Energy, Infrastructure Deals Focus of Xi’s Saudi Visit

Xi’s visit to Saudi Arabia, which will start on Wednesday, will include a regional summit with Saudi Crown Prince Bin Salman and other Arab leaders, where sides are expected to sign energy and infrastructure agreements worth around $30 billion. The summit will give a chance to Xi and Bin Salman to deepen ties amid worsening U.S.-Saudi relations. Washington’s anger over OPEC+ oil production cuts has created a low point in relations, but they have already been fraying for some time as the United States shifts its global focus on China competition.

A decade has passed since the U.S. was Saudi Arabia’s biggest partner. In that time, not only China, but India and Japan have also surpassed the U.S. as Riyadh’s biggest trading partners. Trade volume between the U.S. and Saudi Arabia has plunged to $29 billion last year from as much as $76 billion.

Part of the reason for shrinking trade is the development of U.S. shale industry, which means it no longer imports as much oil as before from the Middle East. China has become Saudi Arabia’s top crude buyer, and oil exporters in the Middle East are looking for information on China’s plans for lifting Covid restrictions.

Another friction between the U.S. and Saudi Arabia has been the Biden administration’s attempts to revive the nuclear deal with Iran, a Saudi rival in the region. Riyadh’s alliance with Russia in OPEC+ is another cause for tension.

While U.S.-Saudi ties have worsened, U.S.-blacklisted Chinese telecoms giant Huawei is looking for opportunities in the Middle East and so is the State Grid Corporation of China in regional electricity transmission and distribution. Saudi Arabia and China agreed to coordinate their investments in Belt and Road Initiative participating nations. The countries will sign pacts for the further “harmonization” of the Belt and Road Initiative with Saudi Arabia’s own Vision 2030 development plan.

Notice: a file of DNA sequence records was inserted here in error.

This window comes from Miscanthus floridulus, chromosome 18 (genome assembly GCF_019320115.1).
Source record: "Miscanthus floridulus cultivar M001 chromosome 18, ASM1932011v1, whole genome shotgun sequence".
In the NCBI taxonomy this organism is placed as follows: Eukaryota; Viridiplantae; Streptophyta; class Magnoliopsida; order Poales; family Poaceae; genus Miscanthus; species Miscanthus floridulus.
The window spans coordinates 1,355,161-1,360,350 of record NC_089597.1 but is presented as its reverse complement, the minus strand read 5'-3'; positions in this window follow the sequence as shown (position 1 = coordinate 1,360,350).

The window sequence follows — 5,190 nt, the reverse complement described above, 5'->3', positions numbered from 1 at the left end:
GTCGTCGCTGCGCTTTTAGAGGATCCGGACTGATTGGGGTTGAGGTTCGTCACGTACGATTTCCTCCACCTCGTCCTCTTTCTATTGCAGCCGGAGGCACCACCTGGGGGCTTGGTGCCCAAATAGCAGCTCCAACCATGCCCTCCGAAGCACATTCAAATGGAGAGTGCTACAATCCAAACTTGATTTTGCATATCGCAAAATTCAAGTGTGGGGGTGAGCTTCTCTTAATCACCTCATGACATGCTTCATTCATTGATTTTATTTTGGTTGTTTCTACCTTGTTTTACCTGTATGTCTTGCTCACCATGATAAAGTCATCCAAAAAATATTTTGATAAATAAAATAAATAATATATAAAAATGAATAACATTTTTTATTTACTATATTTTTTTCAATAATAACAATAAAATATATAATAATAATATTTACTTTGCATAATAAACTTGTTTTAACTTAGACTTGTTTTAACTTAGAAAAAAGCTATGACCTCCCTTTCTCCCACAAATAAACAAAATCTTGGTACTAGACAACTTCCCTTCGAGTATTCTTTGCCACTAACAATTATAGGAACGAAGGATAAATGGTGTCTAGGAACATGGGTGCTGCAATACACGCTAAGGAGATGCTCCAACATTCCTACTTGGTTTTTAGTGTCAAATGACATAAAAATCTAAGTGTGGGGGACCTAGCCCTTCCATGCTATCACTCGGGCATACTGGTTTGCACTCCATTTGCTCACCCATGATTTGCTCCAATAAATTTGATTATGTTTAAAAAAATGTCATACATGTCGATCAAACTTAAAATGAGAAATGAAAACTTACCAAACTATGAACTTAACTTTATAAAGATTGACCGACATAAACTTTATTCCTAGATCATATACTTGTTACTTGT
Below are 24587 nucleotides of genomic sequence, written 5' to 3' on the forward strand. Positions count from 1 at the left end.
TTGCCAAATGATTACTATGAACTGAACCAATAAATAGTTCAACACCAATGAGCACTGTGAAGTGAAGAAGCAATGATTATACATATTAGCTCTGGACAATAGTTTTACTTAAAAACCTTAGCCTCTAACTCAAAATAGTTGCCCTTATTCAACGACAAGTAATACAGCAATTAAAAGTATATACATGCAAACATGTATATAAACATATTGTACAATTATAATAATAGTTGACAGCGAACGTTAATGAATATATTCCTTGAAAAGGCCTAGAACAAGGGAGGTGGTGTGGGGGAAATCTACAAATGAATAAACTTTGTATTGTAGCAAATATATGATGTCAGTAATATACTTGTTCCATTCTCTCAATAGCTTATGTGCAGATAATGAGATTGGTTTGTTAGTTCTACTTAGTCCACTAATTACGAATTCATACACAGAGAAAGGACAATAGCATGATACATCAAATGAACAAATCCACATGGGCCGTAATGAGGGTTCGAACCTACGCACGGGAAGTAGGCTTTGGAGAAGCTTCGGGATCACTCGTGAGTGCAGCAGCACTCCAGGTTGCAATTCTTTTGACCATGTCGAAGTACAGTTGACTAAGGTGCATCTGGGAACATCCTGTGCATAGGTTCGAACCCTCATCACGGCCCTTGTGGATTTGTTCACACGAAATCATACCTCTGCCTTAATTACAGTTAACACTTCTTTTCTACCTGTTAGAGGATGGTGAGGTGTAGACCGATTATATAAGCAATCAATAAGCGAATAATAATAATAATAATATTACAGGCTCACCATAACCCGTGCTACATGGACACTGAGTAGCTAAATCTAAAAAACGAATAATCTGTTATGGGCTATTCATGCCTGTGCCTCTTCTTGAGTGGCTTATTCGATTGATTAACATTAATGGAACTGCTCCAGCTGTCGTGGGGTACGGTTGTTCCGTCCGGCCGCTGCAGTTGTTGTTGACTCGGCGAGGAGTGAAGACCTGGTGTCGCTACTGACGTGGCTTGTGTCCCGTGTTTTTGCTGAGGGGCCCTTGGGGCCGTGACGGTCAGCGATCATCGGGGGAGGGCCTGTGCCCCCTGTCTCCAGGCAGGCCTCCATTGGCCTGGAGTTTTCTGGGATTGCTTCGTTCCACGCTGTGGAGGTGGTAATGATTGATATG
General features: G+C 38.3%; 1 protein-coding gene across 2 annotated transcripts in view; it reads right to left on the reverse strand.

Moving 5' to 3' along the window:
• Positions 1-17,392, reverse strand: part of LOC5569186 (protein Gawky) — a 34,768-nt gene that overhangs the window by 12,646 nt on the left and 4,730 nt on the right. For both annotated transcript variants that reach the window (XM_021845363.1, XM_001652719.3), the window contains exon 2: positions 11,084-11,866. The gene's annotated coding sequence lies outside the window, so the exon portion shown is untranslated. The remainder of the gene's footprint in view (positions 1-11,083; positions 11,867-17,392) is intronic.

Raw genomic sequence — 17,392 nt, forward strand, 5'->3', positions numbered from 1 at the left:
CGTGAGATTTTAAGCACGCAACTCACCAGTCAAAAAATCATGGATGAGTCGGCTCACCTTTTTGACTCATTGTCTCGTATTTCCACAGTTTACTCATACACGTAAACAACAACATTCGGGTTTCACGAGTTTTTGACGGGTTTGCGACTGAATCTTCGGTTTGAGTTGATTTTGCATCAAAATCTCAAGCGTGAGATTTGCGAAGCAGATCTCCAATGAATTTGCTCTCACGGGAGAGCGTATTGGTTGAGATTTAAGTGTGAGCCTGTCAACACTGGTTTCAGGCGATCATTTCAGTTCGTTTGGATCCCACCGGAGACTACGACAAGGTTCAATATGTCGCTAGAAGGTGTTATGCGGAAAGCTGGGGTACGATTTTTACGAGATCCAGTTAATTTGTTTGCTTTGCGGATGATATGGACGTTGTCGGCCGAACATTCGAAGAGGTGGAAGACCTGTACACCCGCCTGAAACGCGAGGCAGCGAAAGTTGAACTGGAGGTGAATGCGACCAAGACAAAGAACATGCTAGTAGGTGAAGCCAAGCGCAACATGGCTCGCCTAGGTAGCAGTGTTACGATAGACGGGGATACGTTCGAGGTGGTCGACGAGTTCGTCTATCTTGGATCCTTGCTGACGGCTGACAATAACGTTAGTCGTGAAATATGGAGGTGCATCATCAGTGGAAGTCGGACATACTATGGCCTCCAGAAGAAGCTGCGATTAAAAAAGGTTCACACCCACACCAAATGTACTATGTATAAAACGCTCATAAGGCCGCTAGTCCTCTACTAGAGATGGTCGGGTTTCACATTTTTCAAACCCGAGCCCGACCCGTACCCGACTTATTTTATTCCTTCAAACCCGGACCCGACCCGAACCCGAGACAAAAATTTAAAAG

Moreover, a free trade agreement between China and the six-nation Gulf Cooperation Council is entering its final stages. Gulf States have started seeing the United States as an “unreliable partner”.

Still, the U.S. maintains a significant troop presence in Saudi Arabia and across the region, and there are limits to how far Gulf states will look elsewhere. As an example, it is seen unlikely that Saudi Arabia will move forward with accepting Chinese yuan instead of the dollar for oil trade.

Biden had promised a hardline against Saudi Arabia and Crown Prince Bin Salman for his alleged involvement in the murder of journalist Khashoggi, after facing a high inflation at home, he visited the kingdom in July to seek help to lower global oil prices.

Although Biden expressed optimism that Saudi Arabia would comply, Saudi Arabia and OPEC+ announced in October a production cut, which prompted Biden to say it was time for the U.S. to rethink the relationship.

Buoyed by higher oil revenues spurred by Russia’s war, Bin Salman has cast the kingdom as a growing power capable of standing up to U.S. pressure.

Meanwhile, China praised the kingdom for its “independent energy policy” and “efforts to stabilize the international energy market”.

Since China held its last biennial dialog with Arab states in July 2020, Saudi Aramco revived discussions to build a multi-billion dollar refining and petrochemicals complex in China.

Saudi Arabia also started working with Huawei to develop artificial intelligence systems and using Chinese expertise to make drones. According to a U.S. intelligence assessment, the kingdom is even manufacturing ballistic missiles with China’s help.

Despite efforts, China will not be able to replace the United States in the region overnight. High oil prices hurt China as much as the United States, and Beijing has close ties with Iran. China also cannot replicate U.S. military support for the region.

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